Markus Lanz is currently in Ukraine filming. In a podcast conversation with Richard David Precht, the ZDF talker explains to the philosopher why the Ukrainians can only laugh when asked about negotiations – and that they are prepared for many more years of war.
The most recent editions of the ZDF talk show “Markus Lanz” were recorded a few days in advance. The reason was explained on Friday: Lanz is currently traveling through Ukraine while filming a TV report.
In episode 108 of his podcast “Lanz und Precht”, the talker and journalist contacted his conversation partner Richard David Precht from a hotel room in Kiev. “It’s evening, we’re waiting for the now almost usual nighttime air alarm. If that happens, we have to interrupt.”
The alarm did not occur for the duration of the podcast conversation, and so Markus Lanz had the opportunity to talk in detail about his experiences and impressions of the past few days. “I can’t and don’t want to pose as the great Ukraine expert,” is how he puts his expertise into perspective. “I’m just a curious reporter traveling through the country.” In this role, he had encounters “with very ordinary people who really got under my skin.”
Lanz: Ukrainians “thank you for what Germany is doing”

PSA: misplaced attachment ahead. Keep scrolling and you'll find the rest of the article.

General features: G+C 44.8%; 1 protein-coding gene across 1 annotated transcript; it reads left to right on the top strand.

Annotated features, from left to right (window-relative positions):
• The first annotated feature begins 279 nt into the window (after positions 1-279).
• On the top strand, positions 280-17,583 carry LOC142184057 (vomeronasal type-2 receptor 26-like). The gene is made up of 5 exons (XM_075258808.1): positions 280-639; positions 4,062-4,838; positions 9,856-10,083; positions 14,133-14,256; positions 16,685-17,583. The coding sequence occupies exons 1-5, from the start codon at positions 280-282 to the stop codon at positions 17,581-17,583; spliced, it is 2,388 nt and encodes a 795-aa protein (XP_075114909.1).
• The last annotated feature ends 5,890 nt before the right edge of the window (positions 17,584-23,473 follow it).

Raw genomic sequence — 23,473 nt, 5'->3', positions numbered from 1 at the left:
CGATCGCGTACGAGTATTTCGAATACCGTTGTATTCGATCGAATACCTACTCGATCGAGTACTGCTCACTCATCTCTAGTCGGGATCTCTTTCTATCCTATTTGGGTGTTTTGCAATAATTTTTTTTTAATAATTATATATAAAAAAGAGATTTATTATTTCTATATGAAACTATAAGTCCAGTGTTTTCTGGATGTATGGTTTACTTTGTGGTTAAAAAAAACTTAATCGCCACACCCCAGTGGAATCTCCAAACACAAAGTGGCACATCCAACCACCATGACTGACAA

Lanz describes the encounter with Ukrainians as “touching, open” and surprisingly friendly: “You experience people who have lived in an exceptional situation for a year and a half and who still always have a smile for you. They always react in a friendly way when they hear that you come from Germany. Who say thank you for what Germany is doing. That really moved me.”
Specifically, Lanz talks about, among other things, the acquaintance of a mother and her daughter, both of whom were seriously injured in the war. A teenager from Butscha described to him the horror of the war crimes that he had experienced and that he wanted to “avenge” at some point. A soldier showed him terrible pictures from the front near Bakhmut on his cell phone. “You see things that you can’t imagine,” Lanz remained vague at this point. “He says, ‘I’m fine with this.’ You notice: He can’t cope with it at all.”
At the same time, he admires how the people in the country do not lose their courage to live, how they maintain a daily routine and even celebrate weddings. “This resilience, this perseverance, it impresses you, and you always ask yourself: Could you do it yourself?” Lanz recapitulates and also formulates his insight: “I think we could do it too, I think people are like that.”
Can Ukraine win the war? According to Lanz, “no one in the country believes that”
While Richard David Precht remains largely in the interested and noticeably moved listener role for the first half of the podcast, halfway through the conversation he turns to the political consequences.
Quite a controversial topic between the podcaster friends. Early after the start of the Russian invasion, Precht recommended a Ukrainian surrender for moral reasons, then admitted a “misconception” about their ability to defend themselves, but later questioned the sense of further arms deliveries to the attacked country.